Carolina Elixir

August 2015
Written By: 
Hastings Hensel
Photographs by: 
Scott Smallin
The history and resurgence of locally brewed Blenheim Ginger Ale

Before the craze of energy drinks, vitamin waters, kombucha teas, coconut waters, raw beet juices, chia seed drinks and protein shakes, there was ginger ale. For folks seeking a liquid cure to their most common ailments—seasonal colds, stomach aches, hangovers—nothing beats the combination of spice, sweetness and carbonation that is ginger ale.  
And for South Carolinians, for the past century, that ginger ale has been Blenheim Ginger Ale—hot, regular or diet—always to be found in clear glass bottles, usually in filling stations on the kinds of back roads that lead to the Grand Strand. You may have even seen the signs yourself—the starred signs that read, in old Germanic font, “We Sell Blenheim Ginger Ale.” And you may have even tried a bottle, wondering why it didn’t taste much like Schweppes or Canada Dry.  

“In my opinion, it’s the only ginger ale that tastes like ginger ale,” says Kenny Cook, the Blenheim Ginger Ale plant manager. “Ours is more like an elixir than a drink.”

Such was the same feeling James Spears had over two centuries ago when in 1781—while running from Tory troops in the Revolutionary War—he lost his shoe in a watering hole. Upon retrieval of the footwear, Mr. Spears sampled the water, noting a strong mineral content, and from there the town of Blenheim, well, sprang.

But the Blenheim Bottling Company didn’t exist until 1903, when a local doctor, Dr. C.R. May, tossed in a little Jamaican Ginger to suppress the strong mineral flavor for his stomach-ailing patients.
Ninety years later, with the company falling on hard times, in stepped Mr. Alan Schafer, the mastermind of the I-95 tourist attraction South of the Border.

“He took over a company that had a very strong heritage in our neighborhood and our area, and he just ran with it,” says Cook. “He already owned a distributing company, and it was a dream of his to own a bottling plant someday. He was a very smart man. He wasn’t going to jump into anything without knowing it would make it.”

Indeed, despite the fact that the bottle’s labeling suggests an authentic, down-home, rural brewing process, all Blenheim Ginger Ale gets brewed, bottled and shipped out of a warehouse plant in South of the Border, behind Porky’s Truck Stop and across the street from The Peddler Steakhouse and Fort Pedro.

There’s something oddly beautiful about that fact to me. When I find myself, after visiting the plant, browsing the cheap kitsch in Mexico Shop East (backscratchers, shot glasses, toys from the 1980s I didn’t know still existed) and getting suckered into buying a T-shirt, it dawns on me that this is the modern South—a mix of the new and the old, of the transient and the lasting.

“We are still one of the oldest bottling companies in America that has been consistently bottling since 1903,” Cook says. “And we’re independent. But we still produce really small—1,500–1,600 cases a day—whereas a high-speed bottling plant can produce two or three million cases a shift.”

In a long rectangular room behind his sparsely decorated office (a few bottles of ginger ale, a few plaques of local baseball teams), Cook shows me the bottling machinery and how it all works. The process is no different than it was done throughout the 20th century, only now with machines providing the power rather than hand-cranking men. The empty bottles get picked up from the conveyor belt by the case lifter, sanitized by the rinser, filled and pressurized by the filler, crowned with caps, coded, cased and finally—by humans at this stage—packaged and distributed.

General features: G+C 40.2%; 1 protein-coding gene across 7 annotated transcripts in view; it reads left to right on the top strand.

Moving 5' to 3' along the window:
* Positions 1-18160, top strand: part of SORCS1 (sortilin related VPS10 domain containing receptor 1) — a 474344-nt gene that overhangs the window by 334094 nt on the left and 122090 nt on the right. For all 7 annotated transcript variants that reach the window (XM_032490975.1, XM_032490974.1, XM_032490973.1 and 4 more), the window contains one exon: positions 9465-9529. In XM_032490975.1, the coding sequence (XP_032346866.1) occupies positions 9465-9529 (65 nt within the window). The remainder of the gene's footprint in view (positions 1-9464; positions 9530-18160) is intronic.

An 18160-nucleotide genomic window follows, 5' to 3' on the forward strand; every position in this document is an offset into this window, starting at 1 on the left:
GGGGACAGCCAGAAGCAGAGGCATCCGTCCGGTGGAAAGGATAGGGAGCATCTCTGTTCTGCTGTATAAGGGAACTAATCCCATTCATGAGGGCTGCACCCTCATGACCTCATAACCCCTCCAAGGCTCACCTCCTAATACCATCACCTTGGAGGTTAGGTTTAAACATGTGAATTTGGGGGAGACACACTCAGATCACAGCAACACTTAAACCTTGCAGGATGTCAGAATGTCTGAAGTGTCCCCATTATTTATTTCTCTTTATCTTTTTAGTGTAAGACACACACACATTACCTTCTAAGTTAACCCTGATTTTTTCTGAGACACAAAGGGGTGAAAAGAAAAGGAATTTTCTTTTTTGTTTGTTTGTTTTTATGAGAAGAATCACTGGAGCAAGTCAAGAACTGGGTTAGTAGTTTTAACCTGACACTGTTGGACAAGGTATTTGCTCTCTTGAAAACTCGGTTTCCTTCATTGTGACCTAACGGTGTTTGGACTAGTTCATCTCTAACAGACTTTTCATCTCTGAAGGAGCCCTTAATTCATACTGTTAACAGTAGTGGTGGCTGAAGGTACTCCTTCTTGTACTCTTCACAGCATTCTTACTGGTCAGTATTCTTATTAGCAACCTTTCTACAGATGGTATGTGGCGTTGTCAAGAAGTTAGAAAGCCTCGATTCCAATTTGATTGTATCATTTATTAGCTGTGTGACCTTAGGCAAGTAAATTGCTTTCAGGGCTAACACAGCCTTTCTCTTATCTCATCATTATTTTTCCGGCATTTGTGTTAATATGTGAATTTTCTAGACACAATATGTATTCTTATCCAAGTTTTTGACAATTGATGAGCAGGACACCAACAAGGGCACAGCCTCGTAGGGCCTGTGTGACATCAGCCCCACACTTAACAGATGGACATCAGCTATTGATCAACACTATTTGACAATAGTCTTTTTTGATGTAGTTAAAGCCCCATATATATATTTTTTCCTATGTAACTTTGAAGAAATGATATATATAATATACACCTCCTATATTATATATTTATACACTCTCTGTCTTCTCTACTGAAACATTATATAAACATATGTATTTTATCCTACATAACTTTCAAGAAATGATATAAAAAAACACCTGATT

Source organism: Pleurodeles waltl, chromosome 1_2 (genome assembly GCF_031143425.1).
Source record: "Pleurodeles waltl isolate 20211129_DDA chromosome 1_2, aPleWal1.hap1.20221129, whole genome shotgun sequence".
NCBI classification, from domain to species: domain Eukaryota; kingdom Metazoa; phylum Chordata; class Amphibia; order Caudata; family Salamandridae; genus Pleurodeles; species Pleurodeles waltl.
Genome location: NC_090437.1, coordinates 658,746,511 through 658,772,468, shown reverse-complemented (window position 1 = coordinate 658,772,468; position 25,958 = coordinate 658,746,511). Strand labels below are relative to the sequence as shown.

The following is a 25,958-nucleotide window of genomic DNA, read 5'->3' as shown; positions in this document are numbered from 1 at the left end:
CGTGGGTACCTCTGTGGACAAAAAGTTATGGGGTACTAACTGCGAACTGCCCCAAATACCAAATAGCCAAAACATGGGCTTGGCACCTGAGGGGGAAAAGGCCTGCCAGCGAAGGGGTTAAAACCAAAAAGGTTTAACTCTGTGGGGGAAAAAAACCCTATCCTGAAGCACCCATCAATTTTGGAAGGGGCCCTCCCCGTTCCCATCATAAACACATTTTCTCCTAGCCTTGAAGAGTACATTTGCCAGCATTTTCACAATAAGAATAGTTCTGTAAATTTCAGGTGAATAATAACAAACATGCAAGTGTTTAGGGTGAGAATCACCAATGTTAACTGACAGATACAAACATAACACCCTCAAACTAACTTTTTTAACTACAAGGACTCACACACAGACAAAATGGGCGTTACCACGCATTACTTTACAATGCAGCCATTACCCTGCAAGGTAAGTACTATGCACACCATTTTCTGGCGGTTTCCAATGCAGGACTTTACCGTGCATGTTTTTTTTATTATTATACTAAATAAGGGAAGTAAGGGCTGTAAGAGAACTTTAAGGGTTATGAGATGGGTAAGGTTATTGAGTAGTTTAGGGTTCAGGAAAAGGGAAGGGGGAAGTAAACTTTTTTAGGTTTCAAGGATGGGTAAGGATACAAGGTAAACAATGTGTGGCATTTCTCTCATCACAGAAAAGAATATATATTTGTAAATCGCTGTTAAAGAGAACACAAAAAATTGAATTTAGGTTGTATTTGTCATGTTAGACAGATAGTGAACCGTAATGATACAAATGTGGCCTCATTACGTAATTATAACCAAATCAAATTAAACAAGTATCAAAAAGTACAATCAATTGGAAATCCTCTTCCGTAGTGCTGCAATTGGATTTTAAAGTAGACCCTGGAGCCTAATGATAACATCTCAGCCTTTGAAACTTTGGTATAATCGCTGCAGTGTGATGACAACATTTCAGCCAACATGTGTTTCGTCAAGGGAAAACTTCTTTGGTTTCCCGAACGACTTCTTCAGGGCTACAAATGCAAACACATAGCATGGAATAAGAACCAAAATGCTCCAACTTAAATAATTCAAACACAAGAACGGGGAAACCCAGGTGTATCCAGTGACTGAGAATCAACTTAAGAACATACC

In a side room stands the blend tank, which can hold up to 2,200 gallons of Blenheim Ginger Ale at a time—a mix of two types of ginger extract, pepper spice, pure sugar, citric acids, sodium benzoate, and other ingredients.

“We use only the best ingredients, only the best sugar,” says Cook. “So it’s very pricey to make our product. By the time you work the machines, by the time you pay for ingredients, by the time you pay employees, there’s not much of a gap for profit in there. So it’s not economically wise to build a $6 million plant.”

He goes on: “We try to pay top dollar for our ingredients so our product can compete with bigger companies. You can have scientists help you build a good ginger ale, but your heritage takes you the rest of the way.”

Much of that heritage is in the most important ingredient, and what to some may seem like the simplest—the water.

At South of the Border, Schafer and his team drilled down 385 feet to hit an artisanal spring, from which today they triple-filter the water.

“They actually still own the original spring, too,” Cook tells me. “It’s just that the building burned down and the water got nasty.”

This information, however, does not deter me. Like many people these days, I’ve noticed a resurgence in Blenheim Ginger Ale, especially in the cocktail world. I’ve found it’s even better than ginger beer to mix in a Moscow Mule (with vodka) or a Dark n’ Stormy (with rum). So I wanted to taste the original spring water for myself, seeking as much authenticity as possible.

I drive the half-hour from South of the Border to Blenheim, where it isn’t hard to find the spring. No one is around. I step out of the car and into the heat, where it is nearly silent, save for the trickling water. The burned-out building, riddled with climbing vines, stands above the spring like some great monument to times past. I reach down, like James Spears did 234 years ago, and cup my hands, thinking of a line by Robert Frost: “Here are your waters and your watering place. Drink and be whole again beyond confusion.”

But the water tastes like mercury. I spit it out. It needs a little ginger. It needs over a century of tinkering and perfecting for it to taste as good as the cold bottle I buy in the gas station on the ride home.